Lackey started with an overview of his presentation, saying it would discuss how social is coming up in litigation and the roadblocks to be aware of. He commented that there are a couple of high profile cases that are defining the limits of what you can get and how you can get it. For organizations that have social media content that becomes relevant in litigation, there are obligations for preserving this information. Often, it is being hosted by someone else, so that creates challenges.
As many of us involved with social media would agree, Lackey said that there’s no doubt that social media is not a fad – it’s here to stay. He mentioned some of the more traditional platforms for social media, but also included lawyer rating agencies and other kinds of technology, such as FourSquare, for consideration in litigation.
He said that consumers have a lot of trust out there and like the interactivity, especially in terms of connecting with corporations. Lackey added that digital word of mouth marketing would top $3 billion by 2013.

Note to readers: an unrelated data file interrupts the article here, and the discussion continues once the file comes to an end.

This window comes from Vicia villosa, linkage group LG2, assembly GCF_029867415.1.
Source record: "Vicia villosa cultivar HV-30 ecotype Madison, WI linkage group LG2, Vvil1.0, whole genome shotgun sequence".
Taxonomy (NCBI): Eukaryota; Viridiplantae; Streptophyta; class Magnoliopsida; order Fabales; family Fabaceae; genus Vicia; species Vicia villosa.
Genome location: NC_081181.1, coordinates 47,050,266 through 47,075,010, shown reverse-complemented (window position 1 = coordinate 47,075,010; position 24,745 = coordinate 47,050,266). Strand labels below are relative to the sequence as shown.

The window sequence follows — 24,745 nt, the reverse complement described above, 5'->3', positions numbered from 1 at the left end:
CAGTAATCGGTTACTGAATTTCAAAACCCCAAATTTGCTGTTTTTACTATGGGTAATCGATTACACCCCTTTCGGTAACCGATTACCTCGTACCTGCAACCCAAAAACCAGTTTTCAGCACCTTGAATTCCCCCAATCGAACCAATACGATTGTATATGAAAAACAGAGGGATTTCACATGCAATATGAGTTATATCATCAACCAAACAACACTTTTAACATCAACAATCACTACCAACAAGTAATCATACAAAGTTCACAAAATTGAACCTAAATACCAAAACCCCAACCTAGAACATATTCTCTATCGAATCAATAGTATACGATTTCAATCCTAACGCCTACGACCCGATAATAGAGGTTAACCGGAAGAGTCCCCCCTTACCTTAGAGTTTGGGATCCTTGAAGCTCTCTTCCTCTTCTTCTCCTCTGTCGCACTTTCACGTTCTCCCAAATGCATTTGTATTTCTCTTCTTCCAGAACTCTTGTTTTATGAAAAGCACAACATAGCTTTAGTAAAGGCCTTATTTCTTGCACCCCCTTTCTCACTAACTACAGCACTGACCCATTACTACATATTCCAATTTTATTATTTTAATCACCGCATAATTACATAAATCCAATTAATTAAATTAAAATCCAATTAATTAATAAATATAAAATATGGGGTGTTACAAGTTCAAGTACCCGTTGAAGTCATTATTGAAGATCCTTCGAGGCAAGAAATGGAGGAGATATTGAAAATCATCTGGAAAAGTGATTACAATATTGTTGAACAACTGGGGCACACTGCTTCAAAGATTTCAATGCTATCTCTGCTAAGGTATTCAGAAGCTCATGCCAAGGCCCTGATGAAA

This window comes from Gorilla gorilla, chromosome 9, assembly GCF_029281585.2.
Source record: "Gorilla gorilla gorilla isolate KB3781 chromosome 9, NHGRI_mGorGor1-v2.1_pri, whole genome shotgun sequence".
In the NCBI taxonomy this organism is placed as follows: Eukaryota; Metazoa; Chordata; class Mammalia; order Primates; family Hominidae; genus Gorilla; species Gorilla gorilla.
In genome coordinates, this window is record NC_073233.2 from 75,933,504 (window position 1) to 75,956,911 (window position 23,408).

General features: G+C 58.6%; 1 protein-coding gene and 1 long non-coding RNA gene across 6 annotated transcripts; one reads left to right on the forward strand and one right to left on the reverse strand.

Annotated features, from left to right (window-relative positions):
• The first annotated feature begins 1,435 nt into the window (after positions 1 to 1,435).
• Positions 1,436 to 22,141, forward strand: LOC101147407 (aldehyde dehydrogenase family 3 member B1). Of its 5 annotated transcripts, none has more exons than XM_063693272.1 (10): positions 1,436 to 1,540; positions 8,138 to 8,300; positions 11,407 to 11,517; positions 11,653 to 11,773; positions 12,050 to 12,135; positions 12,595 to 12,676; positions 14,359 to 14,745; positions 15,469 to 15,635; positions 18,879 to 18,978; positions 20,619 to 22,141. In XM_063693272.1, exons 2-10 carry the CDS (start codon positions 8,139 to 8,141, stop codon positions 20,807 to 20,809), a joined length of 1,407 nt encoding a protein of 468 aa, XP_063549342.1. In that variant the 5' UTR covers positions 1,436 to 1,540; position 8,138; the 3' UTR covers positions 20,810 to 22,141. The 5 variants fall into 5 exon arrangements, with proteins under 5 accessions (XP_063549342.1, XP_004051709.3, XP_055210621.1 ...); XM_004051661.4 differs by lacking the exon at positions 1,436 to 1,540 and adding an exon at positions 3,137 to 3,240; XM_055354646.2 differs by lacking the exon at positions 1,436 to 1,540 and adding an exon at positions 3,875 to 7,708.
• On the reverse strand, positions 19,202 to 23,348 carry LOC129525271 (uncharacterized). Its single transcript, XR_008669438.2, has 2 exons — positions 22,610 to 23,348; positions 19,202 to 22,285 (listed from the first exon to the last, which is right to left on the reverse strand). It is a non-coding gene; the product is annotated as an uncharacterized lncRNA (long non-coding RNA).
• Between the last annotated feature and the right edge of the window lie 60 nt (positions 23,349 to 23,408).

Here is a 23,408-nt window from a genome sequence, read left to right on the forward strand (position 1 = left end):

Issues in Litigation
In terms of the issues in litigation, Lackey talked about what’s out there, whether it’s discoverable, how it’s being used in litigation, and how law firms can get it. He said for the holder of information or an employee with their own Facebook page, these are interesting questions.
What’s Out There
Lackey said that there’s a lot out there that’s becoming relevant:
- Wall postings: Essentially, they’re communications that are analogous to email and can become important in litigation.
- Status updates.
- Posting on your site: One issue is people who post on your sites – what can and can’t you control? There’s also the situation on some platforms where you don’t know who’s posting because of the anonymous nature.
- Photos: Personal photos or photos on Facebook. Depending on how the photo is uploaded, it’s possible to get the location and time that the photo was taken, and this information can be used in litigation. Also depending on the way it was taken, that meta data could be available and you want to be alert to it and thinking about it. A recent case highlighted this point when a prosecutor used Google Earth photos to show the defendant’s location during a burglary to show that he could be at the scene of the crime, and it was admitted to evidence. Lackey commented that there would be more of that kind of defense coming in.
Is it Discoverable?